14 December 2011

Shop talk

Lesley Dixon, 47, on life as value stream manager at Factory of the Year, Parker Hannifin Manufacturing

I drive my husband to work. He works weekends so it's up at 5.30am seven days a week. Breakfast is two chocolate biscuits and a cup of black tea – it may not be healthy but it does me fine.

I love being part of this business because it values people and listens to them. I get a real kick from helping the HPTs [high performance teams] to achieve because I remember what it was like to be an operator thinking: "Gawd, what are they doing that for? Why don't they ask us?"

Career-wise, I didn't make things easy for myself. I walked out of school at 16 knowing everything. I was in the top grade so no one believed I'd go into factories – but I did, on a YTS scheme for £25 a week. The best job was on permanent nights. As long as the team hit our targets, we were left to make our own decisions. Looking back, it was just like HPT – and we always outperformed other shifts.

I left when I was pregnant. Four previous miscarriages meant seven long, boring months on bed-rest. The best moment of my life was seeing my son Jack. I joined Philips when he was two. My father had recently died and looking after the bairn gave my mam a reason to carry on. My line closed but I was asked to apply for two other jobs – one at £50 a week more; the other £50 less. I took the drop because it meant studying for an ONC in mechanical engineering. Everyone else in my class was 17 and male. They'd say: "You're the same age as me mam." Just great – but they changed their tune when they needed my help with their maths.

My job grew: I went to Eindhoven to set up a machine and then alone to Mexico to optimise a line and train supervisors. Then I was promoted to process engineer – the first woman engineer on the factory floor. It was pretty tough at first but I stood my ground. Then I was sent to Slovakia for five weeks. By now I was doing my HNC in production engineering. I had to pay back half the day release in overtime. I did my HND at the same time as a Certificate in Management. My husband was working away in London; I would get home, wait until my son was in bed and start my college work. Without my mam I just couldn't have coped.

I had stints in other areas but I always wanted to be back in manufacturing – I just love the pressure. Then Philips announced it was closing the plant. It was the hardest time to work through. When I joined, there were 1,500 people. In the end, there were just 12 on each shift. Whole families – two generations – lost their jobs. It's the story of the north-east.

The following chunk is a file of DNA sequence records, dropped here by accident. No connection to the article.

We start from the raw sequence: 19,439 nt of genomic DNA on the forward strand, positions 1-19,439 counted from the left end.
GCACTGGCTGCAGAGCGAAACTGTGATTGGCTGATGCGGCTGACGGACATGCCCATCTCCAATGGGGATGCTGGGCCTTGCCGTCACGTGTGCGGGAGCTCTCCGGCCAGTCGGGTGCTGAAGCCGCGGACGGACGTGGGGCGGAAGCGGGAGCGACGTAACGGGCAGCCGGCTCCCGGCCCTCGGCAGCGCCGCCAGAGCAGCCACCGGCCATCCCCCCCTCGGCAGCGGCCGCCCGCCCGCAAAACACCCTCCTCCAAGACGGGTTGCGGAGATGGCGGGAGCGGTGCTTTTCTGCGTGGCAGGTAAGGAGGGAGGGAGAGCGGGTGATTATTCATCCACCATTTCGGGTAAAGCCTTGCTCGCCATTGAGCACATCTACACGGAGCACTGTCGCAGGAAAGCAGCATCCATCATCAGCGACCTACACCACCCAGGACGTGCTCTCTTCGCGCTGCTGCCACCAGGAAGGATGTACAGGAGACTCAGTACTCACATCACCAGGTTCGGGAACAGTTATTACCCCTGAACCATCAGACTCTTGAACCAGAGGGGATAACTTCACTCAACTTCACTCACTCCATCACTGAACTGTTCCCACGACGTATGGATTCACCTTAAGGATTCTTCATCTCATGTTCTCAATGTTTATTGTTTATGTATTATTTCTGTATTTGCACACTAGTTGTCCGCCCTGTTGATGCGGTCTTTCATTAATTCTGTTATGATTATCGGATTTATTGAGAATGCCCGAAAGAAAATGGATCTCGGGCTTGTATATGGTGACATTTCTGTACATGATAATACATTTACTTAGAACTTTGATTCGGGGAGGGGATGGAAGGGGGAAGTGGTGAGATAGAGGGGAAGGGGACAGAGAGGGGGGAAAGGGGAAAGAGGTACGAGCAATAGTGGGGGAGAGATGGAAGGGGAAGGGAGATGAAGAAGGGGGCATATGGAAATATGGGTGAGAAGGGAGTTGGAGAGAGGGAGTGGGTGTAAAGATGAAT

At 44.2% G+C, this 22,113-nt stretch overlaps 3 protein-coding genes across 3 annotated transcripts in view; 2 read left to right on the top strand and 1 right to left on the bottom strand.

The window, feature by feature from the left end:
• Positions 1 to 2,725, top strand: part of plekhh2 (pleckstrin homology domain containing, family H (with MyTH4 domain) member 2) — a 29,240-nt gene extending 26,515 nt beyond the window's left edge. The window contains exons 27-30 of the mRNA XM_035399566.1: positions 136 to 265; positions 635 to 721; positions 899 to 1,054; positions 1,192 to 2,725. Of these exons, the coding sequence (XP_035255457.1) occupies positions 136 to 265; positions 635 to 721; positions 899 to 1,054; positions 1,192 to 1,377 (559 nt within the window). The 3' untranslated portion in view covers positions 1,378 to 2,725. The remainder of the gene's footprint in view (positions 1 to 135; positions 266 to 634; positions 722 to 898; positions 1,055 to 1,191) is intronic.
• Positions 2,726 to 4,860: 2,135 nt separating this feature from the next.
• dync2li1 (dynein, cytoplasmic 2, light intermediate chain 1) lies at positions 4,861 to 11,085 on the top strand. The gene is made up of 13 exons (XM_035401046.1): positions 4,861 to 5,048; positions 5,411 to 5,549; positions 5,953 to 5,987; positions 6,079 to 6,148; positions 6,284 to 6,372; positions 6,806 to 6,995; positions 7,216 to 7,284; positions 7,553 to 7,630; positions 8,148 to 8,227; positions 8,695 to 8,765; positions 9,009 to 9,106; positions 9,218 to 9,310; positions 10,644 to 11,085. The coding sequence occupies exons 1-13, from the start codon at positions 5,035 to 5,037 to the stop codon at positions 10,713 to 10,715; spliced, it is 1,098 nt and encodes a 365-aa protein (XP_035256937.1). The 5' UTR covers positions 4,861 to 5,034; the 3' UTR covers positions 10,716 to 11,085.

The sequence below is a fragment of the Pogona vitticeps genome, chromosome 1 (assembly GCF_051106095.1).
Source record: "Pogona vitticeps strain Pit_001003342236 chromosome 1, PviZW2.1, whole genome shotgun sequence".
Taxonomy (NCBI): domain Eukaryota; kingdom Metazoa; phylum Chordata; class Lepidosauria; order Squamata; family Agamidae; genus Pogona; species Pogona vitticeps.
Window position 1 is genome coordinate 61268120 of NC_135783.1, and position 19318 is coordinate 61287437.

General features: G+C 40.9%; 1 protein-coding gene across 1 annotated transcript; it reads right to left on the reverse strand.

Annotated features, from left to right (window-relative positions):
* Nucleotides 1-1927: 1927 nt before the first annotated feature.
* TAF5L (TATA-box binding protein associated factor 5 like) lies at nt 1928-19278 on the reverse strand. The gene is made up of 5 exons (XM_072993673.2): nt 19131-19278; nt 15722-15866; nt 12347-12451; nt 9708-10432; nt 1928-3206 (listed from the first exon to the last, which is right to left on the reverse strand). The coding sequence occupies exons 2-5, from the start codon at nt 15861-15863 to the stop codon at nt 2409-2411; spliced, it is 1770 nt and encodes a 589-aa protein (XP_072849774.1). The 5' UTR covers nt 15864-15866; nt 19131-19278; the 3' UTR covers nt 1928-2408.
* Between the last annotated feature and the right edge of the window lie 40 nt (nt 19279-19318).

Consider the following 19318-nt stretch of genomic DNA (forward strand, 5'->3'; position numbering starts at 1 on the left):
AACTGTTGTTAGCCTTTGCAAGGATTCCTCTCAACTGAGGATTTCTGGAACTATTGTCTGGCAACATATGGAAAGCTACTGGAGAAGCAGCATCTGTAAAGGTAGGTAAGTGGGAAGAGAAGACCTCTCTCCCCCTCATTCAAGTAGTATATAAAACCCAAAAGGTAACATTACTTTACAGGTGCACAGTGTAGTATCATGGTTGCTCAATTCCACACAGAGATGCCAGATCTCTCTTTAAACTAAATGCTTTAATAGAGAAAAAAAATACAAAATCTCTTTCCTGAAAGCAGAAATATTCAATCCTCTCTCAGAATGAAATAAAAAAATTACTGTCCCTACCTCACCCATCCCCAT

Three years before, I had asked for data for my HNC. The director sent me the wrong file – the five-year strategic plan with all the details of production transfers and closure. When I told him, he held his head in his hands. But trust matters – all that time I kept the secret.

I came here in 2003 just before Philips closed. Since then I've moved from production engineer to business unit manager to value stream manager – and I'm still asking what the next step is. I'm a happy workaholic.

Jack mirrored me – fine at school but left at 16. I kept saying "try engineering." When he finally gave in, he loved it too. I knew I'd done something right when I saw his apprenticeship application. He'd written that I was his inspiration and he wants to achieve as much as me – or a bit more. It's the last bit I really liked.

  • Best advice you ever received? Surround yourself with good people you can trust. You can build other skills but trust is fundamental.
  • Biggest mistake? Walking out of school at 16.
  • Your hero? My mam who made all this possible.
  • Favourite food? I don't even need to think about that – chocolate and more chocolate.
  • On your iPod? Take That, Plan B, Adele, Queen – Bohemian Rhapsody is the best.
  • Unwinding? The world's softest Dobermann, my puppy Katie who's scared of loud noises and hates the rain.

Annie Gregory

Supporting Information

Parker Hannifin Manufacturing Ltd

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